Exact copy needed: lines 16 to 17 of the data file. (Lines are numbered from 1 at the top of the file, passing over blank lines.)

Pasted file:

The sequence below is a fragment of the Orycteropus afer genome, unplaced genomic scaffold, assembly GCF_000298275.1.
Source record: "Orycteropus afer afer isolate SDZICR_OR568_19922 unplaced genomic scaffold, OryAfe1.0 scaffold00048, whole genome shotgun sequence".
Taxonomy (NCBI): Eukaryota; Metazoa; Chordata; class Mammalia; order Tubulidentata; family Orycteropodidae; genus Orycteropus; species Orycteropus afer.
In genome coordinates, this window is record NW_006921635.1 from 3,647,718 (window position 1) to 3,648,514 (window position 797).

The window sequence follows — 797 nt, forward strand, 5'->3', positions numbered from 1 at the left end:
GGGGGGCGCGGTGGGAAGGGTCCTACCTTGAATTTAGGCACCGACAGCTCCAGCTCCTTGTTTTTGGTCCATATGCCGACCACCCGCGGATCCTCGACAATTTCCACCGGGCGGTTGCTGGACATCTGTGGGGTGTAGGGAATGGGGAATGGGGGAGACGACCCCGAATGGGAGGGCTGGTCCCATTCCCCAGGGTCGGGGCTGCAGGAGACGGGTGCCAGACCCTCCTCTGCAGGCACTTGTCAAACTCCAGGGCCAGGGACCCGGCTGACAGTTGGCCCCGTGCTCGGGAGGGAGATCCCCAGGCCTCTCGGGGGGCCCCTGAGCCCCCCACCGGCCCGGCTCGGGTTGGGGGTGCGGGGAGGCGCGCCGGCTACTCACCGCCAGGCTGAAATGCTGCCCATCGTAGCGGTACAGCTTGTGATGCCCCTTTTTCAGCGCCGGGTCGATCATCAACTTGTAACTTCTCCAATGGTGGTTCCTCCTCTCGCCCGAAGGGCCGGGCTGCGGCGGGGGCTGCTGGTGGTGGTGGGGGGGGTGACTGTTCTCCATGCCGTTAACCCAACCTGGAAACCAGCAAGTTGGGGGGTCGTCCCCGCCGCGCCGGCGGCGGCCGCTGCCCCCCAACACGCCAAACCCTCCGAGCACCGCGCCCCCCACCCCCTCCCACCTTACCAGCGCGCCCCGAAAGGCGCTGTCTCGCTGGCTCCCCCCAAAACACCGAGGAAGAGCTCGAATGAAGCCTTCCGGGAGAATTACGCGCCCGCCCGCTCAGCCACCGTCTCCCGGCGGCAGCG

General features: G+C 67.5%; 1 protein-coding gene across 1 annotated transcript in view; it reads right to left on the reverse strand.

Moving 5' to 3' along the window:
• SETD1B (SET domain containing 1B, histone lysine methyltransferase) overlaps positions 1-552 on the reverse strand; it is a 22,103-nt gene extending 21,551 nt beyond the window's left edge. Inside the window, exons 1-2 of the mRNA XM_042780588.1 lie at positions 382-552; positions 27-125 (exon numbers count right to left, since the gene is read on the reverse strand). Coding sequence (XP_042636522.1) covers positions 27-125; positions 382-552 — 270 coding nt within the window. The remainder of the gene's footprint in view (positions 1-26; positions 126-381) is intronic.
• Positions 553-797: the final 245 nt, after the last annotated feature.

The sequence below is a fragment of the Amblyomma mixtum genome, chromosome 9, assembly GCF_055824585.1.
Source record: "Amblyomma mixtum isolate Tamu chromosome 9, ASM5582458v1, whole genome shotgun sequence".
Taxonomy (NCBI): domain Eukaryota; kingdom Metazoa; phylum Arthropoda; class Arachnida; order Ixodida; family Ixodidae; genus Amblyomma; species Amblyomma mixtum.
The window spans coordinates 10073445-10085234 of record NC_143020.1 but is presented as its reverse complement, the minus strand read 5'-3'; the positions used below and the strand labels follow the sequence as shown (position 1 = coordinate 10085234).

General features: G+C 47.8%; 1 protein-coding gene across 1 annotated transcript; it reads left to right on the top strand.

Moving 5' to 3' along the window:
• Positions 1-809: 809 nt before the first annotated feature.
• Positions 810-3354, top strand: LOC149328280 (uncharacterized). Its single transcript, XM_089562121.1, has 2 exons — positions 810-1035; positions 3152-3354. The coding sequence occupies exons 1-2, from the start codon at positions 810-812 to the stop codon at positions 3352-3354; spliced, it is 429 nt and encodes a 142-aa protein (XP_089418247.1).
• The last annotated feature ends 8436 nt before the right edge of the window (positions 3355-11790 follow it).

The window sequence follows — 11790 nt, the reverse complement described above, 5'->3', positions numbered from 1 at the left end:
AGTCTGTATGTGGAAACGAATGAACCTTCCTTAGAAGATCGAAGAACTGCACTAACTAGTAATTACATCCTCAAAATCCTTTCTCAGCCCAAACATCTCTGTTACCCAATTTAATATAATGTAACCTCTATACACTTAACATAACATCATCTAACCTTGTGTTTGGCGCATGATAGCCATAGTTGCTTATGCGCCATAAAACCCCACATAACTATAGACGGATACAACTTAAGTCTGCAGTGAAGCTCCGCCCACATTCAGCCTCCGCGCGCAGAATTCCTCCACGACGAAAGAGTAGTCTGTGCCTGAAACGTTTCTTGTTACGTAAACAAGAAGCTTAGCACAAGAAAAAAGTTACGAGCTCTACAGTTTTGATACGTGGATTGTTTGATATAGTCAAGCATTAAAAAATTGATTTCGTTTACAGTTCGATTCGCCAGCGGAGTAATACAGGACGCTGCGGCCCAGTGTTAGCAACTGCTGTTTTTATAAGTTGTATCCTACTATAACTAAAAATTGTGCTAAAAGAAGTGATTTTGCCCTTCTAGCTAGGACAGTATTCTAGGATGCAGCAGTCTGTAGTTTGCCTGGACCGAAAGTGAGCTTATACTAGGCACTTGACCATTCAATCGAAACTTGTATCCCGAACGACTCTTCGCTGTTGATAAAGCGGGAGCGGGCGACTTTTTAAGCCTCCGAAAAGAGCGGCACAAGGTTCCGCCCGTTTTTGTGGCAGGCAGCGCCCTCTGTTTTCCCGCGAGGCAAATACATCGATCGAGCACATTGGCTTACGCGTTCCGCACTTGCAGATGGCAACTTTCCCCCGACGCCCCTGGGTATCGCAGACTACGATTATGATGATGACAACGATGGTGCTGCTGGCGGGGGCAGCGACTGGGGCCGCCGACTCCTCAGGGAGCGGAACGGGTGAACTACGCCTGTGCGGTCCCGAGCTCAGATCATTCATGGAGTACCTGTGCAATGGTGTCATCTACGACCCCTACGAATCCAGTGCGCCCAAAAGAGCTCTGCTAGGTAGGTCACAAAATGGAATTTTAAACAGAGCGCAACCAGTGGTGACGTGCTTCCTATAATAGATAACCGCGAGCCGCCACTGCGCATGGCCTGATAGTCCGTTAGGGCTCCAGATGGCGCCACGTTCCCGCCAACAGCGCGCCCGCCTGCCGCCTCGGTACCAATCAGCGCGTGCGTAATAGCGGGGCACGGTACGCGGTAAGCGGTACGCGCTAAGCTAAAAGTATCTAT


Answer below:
Moving 5' to 3' along the window:
• Positions 1-809: 809 nt before the first annotated feature.